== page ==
Health

Think You Know How Ripe You Like Bananas? Think Again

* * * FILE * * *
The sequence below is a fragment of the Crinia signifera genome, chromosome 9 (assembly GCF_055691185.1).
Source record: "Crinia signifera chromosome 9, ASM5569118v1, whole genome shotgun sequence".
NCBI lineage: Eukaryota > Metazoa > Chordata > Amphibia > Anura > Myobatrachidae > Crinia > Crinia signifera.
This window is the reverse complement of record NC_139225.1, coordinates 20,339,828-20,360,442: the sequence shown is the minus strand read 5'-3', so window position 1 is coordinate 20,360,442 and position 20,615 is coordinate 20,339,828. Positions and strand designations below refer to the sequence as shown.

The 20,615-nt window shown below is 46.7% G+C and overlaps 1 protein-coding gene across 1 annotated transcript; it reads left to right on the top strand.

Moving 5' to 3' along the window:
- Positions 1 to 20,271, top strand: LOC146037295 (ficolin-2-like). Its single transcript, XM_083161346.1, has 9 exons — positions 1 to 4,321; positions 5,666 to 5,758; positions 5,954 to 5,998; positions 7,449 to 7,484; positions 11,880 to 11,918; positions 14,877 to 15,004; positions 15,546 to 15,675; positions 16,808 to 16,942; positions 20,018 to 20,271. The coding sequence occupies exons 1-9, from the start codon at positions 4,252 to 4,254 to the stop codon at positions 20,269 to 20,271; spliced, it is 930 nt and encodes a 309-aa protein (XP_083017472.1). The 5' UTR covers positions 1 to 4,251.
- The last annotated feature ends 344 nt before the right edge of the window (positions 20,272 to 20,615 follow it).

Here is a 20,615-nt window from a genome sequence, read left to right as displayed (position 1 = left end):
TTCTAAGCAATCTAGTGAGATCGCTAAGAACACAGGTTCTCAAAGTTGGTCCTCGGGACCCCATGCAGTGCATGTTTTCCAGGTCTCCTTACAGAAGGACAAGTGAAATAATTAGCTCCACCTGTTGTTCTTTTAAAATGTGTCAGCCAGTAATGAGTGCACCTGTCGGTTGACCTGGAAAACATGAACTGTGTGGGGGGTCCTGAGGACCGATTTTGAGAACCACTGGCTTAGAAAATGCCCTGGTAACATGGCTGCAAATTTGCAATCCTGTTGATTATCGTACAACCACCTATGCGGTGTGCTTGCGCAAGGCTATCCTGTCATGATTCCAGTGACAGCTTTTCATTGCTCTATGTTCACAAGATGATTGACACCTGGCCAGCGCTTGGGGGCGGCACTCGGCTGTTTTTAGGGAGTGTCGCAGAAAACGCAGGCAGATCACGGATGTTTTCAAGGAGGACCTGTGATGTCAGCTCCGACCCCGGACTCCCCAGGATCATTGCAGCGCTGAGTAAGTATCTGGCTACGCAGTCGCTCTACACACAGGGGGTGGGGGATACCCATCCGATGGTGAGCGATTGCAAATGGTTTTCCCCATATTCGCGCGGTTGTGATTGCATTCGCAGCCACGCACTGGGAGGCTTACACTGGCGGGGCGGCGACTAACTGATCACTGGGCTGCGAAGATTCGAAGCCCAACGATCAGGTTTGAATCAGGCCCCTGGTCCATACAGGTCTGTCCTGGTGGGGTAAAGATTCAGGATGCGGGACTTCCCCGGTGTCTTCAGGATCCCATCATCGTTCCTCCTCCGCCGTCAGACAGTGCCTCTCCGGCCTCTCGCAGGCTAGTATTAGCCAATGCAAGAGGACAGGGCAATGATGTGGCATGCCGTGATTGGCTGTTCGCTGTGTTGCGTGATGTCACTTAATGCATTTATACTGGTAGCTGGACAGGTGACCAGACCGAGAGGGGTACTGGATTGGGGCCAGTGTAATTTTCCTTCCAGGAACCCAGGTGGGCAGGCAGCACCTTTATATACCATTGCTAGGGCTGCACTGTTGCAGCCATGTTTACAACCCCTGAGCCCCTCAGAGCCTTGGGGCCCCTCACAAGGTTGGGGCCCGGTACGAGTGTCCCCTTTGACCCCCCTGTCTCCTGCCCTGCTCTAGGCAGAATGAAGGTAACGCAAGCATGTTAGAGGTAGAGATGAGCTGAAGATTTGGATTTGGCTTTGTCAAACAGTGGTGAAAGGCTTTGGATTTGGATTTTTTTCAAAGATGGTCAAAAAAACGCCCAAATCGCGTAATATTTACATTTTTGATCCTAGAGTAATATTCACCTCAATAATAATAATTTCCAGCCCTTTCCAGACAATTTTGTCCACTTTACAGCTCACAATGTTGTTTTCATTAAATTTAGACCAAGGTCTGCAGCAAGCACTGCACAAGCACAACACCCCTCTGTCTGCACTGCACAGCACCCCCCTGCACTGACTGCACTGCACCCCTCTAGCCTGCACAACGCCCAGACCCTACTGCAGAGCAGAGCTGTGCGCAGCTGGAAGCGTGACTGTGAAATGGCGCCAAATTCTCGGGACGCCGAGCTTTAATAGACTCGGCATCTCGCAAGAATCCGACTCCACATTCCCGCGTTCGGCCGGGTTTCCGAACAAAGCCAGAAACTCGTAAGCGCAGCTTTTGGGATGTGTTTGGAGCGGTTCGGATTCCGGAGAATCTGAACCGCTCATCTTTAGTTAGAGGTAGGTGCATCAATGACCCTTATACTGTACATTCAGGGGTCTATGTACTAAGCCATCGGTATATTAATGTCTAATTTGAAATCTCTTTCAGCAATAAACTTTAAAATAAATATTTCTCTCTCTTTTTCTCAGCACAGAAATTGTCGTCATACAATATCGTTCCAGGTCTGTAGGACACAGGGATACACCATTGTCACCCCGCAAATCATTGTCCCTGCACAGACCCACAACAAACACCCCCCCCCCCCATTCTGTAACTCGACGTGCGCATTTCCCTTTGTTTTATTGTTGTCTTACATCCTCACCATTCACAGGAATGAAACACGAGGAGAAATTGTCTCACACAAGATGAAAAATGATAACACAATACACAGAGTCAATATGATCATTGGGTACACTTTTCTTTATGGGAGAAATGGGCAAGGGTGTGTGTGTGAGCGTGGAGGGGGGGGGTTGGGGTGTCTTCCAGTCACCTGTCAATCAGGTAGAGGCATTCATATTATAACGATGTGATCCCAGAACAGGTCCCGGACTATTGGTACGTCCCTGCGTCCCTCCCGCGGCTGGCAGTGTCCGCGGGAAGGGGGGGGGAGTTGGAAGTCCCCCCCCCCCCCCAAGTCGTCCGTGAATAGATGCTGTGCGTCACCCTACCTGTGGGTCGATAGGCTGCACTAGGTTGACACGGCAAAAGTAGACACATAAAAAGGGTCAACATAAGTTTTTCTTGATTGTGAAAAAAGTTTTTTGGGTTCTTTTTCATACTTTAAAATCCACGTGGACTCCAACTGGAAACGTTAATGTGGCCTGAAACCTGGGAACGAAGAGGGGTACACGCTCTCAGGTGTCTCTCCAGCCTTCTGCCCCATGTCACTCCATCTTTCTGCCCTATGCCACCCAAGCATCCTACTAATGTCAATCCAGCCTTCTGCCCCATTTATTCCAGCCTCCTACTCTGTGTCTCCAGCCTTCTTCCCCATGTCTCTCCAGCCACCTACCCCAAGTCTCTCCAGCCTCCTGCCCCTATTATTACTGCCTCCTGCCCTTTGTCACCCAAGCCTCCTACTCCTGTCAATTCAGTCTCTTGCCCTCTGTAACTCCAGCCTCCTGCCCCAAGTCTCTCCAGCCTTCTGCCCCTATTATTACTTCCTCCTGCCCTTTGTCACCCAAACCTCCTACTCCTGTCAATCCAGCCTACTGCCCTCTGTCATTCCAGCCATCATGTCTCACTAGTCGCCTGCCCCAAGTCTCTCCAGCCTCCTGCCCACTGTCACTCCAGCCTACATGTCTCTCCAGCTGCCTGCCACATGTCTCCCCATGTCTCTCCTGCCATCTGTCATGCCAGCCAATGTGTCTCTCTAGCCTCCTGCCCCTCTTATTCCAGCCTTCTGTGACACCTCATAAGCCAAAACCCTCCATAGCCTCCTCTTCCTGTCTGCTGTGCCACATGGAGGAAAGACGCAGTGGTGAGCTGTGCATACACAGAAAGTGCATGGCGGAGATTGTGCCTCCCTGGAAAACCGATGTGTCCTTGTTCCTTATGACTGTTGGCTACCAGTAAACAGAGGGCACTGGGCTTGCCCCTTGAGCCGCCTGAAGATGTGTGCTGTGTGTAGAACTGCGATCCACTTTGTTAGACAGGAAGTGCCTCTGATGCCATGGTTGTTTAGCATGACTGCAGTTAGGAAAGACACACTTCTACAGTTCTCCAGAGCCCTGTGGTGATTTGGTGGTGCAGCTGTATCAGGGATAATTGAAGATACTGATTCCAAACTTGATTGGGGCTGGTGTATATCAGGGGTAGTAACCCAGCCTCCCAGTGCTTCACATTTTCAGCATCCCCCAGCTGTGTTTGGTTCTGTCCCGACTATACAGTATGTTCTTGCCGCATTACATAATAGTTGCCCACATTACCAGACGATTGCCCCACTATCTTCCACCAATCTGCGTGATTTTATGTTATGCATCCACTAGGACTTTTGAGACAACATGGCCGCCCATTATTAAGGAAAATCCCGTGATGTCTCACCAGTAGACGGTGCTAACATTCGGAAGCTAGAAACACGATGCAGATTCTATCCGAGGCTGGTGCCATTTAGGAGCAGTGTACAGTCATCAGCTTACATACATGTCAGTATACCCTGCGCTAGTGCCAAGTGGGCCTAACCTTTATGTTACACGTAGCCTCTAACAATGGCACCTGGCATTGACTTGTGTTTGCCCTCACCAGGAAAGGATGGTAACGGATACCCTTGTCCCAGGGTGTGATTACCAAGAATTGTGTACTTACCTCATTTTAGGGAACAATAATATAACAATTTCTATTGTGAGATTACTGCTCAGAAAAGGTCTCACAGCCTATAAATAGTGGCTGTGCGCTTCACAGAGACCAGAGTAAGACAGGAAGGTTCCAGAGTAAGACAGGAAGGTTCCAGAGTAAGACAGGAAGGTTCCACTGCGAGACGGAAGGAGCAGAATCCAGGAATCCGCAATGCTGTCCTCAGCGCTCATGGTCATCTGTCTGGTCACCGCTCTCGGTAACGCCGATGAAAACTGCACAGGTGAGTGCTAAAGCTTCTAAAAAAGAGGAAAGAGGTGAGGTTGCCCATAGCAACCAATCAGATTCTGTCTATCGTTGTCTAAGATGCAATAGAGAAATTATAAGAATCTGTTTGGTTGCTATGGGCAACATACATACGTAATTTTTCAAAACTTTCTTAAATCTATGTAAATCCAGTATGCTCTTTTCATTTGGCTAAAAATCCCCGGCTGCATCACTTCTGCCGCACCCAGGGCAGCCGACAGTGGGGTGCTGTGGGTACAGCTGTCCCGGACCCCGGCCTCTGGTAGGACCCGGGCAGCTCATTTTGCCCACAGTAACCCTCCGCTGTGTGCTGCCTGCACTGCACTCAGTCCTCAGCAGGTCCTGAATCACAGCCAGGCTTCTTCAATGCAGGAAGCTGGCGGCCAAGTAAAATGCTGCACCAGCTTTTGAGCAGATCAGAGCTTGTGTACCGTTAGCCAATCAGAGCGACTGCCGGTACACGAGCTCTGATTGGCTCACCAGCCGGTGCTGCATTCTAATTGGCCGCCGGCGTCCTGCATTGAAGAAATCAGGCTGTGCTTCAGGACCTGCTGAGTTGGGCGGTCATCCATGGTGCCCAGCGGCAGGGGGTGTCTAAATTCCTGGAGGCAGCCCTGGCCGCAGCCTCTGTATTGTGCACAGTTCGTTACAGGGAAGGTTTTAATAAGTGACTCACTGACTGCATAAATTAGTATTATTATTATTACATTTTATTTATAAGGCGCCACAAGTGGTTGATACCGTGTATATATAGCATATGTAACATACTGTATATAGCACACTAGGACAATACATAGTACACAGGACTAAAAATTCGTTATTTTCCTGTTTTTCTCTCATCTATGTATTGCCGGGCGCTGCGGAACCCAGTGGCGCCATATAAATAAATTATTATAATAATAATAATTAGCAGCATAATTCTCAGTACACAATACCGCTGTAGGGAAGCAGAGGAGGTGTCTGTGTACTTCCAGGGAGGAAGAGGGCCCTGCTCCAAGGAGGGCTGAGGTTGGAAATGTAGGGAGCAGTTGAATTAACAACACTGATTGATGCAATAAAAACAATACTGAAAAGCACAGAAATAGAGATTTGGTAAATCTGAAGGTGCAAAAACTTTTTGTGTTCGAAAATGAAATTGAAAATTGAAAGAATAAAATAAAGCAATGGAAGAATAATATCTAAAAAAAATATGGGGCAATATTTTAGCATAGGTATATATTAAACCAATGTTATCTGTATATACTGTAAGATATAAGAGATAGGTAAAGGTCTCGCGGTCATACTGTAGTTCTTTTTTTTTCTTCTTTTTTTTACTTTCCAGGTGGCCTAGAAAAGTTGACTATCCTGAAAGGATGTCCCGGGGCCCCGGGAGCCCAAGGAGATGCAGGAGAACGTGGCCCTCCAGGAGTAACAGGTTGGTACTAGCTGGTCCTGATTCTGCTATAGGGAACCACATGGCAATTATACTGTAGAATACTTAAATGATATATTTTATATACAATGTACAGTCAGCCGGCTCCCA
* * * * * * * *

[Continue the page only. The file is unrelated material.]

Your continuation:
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Image: Flickr/Rick HarrisDo you know what you like? That may sound like a dumb question, but disentangling all the different reasons for loving one thing and hating another can be tricky. Take bananas, for instance. Many people pronounce a clear preference for a certain level of ripeness when it comes to their bananas. But is this preference related to the actual taste of bananas of different ripeness, or is due to other cues, such as the shelf life of the banana? Well, here comes the science! These researchers compared people's preferences for peeled and unpeeled bananas of varying ripeness -- either just turning yellow, or yellow with brown spots. Despite a clear stated preference for non-spotted bananas, if the participant didn't see the peel, there was no difference in overall liking of the two kinds of bananas. The authors suggest that people think they like less ripe bananas because they last longer. Now THAT'S bananas.Visually suboptimal bananas: How ripeness affects consumer expectation and perception. "One reason for the significant amount of food that is wasted in developed countries is that consumers often expect visually suboptimal food as being less palatable. Using bananas as example, the objective of this study was to determine how appearance affects consumer overall liking, the rating of sensory attributes, purchase intention, and the intended use of bananas. The ripeness degree (RD) of the samples was adjusted to RD 5 (control) and RD 7 (more ripened, visually suboptimal). After preliminary experiments, a total of 233 participants were asked to judge their satisfaction with the intensity of sensory attributes that referred to flavor, taste, and texture using just-about-right scales. Subjects who received peeled samples were asked after tasting, whereas subjects who received unpeeled bananas judged expectation and, after peeling and tasting, perception. Expected overall liking and purchase intention were significantly lower for RD 7 bananas. Purchase intention was still significantly different between RD 5 and RD 7 after tasting, whereas no difference in overall liking was observed. Significant differences between RD 5 and RD 7 were observed when asking participants for their intended use of the bananas. Concerning the sensory attributes, penalty analysis revealed that only the firmness of the RD 7 bananas was still not just-about-right after tasting. The importance that consumers attribute to the shelf-life of food had a pronounced impact on purchase intention of bananas with different ripeness degree. In the case of suboptimal bananas, the results demonstrate a positive relationship between the sensory perception and overall liking and purchase intention. Convincing consumers that visually suboptimal food is still tasty is of high relevance for recommending different ways of communication." Related content: Chimps in glasses…for science!On the purpose of saying “ow” when you hurt yourself.Rectal salami.

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